CRA Widening The Net In The Hunt For House Flippers

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Wilson Vukelich LLP

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For over 25 years, Wilson Vukelich LLP has been in a leader in business and tax law. With approximately 25 lawyers, our full-service firm is known for working strategically with our clients to provide prompt and practical guidance. Our lawyers are recognized for their expertise by the legal profession and beyond. We know that there are many facets to a business and, as a law firm, we are ready to assist in all areas.
For taxpayers that have bought and sold homes, particularly if they work in construction or real estate, a CRA housing audit is undoubtedly around the corner
Canada Tax
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For taxpayers that have bought and sold homes, particularly if they work in construction or real estate, a CRA housing audit is undoubtedly around the corner. The CRA is actively engaged in a house flipper audit blitz and has conducted over 60,000 audits. This has resulted in over $2 billion in taxes and penalties assessed. Further, the CRA has broadened the scope of when a sale will be considered house flipping, deeming all sales within 1 year of purchase a house flipping. Of course, even owning a home for 2, 3, or more years, will not shield a sale from being treated as house flipping. If you or your client is at risk of a house flipping audit, you should take steps to ensure that the proper documents are at the ready.

Why is the CRA on the Hunt for House Flippers?

When an individual sells a home, the home is treated as either a capital sale (e.g. it was personal property) or an inventory sale (e.g. they are builder). Whether the property is capital or inventory, depends on various factors. For example, in determining whether the taxpayer was a builder, the Tax Court of Canada will consider factors such as: i) the taxpayer's intention at the time the property was acquired; ii) the nature of the property; iii) the improvements made by the taxpayer to the property; iv) the length of time the taxpayer owned the property; and v) the frequency and number of transactions carried out by the taxpayer. If the sale is a capital sale, then the capital gain is subject to a 50% income inclusion, unless the principal residence exemption applies. If the sale is an inventory sale, then it is fully taxable and the principal residence exemption cannot apply.

The CRA has determined that taxpayers have been failing to report taxes owing from the sale of houses, by relying on the principal residence exemption, even when they are builders. As such, the CRA has engaged in a housing audit blitz, the assessments from which appear to suggest there was a substantial amount of unreported house flipping. To help its hunt for house flippers, the CRA has heightened reporting obligations. In particular, since 2016, the CRA has required that taxpayers report the sale of real estate (including principal residences) using their individual income tax return.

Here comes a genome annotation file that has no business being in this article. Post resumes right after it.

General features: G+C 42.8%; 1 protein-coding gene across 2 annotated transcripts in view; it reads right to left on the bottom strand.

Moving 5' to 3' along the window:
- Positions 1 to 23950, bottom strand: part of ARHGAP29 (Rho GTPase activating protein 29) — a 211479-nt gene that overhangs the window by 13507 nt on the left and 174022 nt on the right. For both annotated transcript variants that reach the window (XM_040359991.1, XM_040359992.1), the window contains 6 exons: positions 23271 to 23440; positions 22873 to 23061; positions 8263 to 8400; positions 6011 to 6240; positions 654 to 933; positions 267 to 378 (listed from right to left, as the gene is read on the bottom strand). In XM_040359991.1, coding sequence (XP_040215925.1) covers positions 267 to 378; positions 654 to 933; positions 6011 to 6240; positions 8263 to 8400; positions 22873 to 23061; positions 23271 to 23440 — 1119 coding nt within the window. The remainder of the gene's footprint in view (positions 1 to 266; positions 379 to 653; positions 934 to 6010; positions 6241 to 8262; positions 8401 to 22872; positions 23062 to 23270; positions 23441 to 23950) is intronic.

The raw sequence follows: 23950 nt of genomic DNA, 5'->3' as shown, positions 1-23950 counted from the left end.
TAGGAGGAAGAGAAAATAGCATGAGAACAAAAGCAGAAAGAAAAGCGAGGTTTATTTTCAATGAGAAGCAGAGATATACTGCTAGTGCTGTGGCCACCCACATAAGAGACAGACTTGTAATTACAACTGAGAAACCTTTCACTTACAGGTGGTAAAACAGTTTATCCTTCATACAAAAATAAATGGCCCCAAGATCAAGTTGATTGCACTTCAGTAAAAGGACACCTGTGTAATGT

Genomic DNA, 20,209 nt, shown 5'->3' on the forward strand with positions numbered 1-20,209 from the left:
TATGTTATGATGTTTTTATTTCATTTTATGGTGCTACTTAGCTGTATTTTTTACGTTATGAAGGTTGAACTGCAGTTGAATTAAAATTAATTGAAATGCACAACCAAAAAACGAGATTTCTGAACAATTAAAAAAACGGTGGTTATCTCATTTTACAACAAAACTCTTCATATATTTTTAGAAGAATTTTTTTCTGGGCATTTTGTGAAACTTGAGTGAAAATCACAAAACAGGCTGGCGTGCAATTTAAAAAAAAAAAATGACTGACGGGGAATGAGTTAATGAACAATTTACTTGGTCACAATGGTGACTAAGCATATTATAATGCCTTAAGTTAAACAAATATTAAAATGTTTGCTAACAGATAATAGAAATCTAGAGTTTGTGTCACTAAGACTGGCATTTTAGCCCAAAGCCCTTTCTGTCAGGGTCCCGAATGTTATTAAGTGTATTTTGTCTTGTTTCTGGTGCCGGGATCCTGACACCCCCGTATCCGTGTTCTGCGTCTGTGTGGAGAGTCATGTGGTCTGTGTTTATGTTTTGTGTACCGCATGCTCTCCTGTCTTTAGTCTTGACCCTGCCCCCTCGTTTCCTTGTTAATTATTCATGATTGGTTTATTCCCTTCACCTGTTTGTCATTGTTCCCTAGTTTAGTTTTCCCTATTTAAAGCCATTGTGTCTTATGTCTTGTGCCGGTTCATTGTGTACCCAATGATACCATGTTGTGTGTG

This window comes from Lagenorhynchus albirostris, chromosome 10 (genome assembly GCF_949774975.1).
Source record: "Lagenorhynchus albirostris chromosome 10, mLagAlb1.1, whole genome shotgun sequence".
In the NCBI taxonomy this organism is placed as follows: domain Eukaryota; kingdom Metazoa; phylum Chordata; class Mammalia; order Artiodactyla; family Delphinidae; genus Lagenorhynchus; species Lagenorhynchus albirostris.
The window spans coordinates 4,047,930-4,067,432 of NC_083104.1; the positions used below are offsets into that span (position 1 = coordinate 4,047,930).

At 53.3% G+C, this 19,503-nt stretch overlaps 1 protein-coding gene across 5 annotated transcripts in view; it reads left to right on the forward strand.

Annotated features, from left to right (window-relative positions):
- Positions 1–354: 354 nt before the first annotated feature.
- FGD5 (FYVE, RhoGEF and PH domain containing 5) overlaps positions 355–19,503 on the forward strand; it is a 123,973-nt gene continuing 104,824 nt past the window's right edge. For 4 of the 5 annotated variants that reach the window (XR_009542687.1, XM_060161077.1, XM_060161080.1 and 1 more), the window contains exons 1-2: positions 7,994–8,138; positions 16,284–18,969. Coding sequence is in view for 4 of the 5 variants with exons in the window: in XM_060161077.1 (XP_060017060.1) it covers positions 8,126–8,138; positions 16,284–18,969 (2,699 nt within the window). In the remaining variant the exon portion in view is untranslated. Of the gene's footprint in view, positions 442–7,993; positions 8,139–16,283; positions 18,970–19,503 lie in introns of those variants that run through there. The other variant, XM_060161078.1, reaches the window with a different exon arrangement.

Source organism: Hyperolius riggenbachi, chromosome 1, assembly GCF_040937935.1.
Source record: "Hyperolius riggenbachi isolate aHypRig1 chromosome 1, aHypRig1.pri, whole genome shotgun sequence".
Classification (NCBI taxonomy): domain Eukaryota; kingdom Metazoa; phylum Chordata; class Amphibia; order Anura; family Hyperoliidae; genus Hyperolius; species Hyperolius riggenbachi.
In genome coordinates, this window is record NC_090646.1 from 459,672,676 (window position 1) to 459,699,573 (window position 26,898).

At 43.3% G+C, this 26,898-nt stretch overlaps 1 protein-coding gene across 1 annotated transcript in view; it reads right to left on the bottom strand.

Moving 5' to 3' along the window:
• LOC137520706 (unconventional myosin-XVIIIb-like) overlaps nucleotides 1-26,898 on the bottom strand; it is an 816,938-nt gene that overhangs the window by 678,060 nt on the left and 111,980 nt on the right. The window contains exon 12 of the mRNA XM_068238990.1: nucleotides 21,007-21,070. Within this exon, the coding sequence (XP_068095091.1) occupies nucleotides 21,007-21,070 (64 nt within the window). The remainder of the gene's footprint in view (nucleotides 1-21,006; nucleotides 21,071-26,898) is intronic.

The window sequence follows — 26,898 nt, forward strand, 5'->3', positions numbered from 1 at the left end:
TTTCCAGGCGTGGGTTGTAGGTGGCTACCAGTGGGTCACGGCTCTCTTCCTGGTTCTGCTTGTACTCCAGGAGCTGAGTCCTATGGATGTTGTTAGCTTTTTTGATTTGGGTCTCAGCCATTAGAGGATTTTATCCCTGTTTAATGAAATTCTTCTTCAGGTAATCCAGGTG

How has the CRA Broadened the Hunt for House Flippers?

The CRA has now broadened when a sale will be treated house flipping, resulting in automatic tax consequences. In particular, as of 2023, the CRA has established a new residential property flipping rule. Under the new rule, if a taxpayer owns a home for less than 365 days and sells it, then the sale will be deemed an inventory sale and taxed accordingly. Under the rule, the profits cannot be treated as a capital gain (e.g. only subject to a 50% income inclusion) and the principal residence exemption cannot apply. There are limited exceptions for this new rule. These exceptions include where the sale is further to a death, separation, disability or serious illness, the termination of employment, or a bankruptcy.

What Should Taxpayers Do To Prepare for a Potential CRA Housing Audit?

For taxpayers that have bought and sold homes, particularly if they work in the construction or real estate, they should be ready to respond to a CRA housing audit. To that end, they should be prepared to provide the following documents:

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When responding to an audit, some taxpayers are tempted to focus on arguing that if they were a builder, they would have spent less on renovations or would have sold the property for more money. This argument is rarely helpful. It is about as effective as defending yourself against murder allegations by writing a book called If I Did It.

In reviewing the above, it is important for taxpayer to be prepared to respond to a CRA housing audit thoughtfully and comprehensively. Otherwise, the taxpayer may be subject to a significant assessment which, if it is issued under the Excise Tax Act further to the taxpayer being a builder, is subject to immediate collection efforts.

The content of this article is intended to provide a general guide to the subject matter. Specialist advice should be sought about your specific circumstances.

CRA Widening The Net In The Hunt For House Flippers

Canada Tax

Contributor

For over 25 years, Wilson Vukelich LLP has been in a leader in business and tax law. With approximately 25 lawyers, our full-service firm is known for working strategically with our clients to provide prompt and practical guidance. Our lawyers are recognized for their expertise by the legal profession and beyond. We know that there are many facets to a business and, as a law firm, we are ready to assist in all areas.
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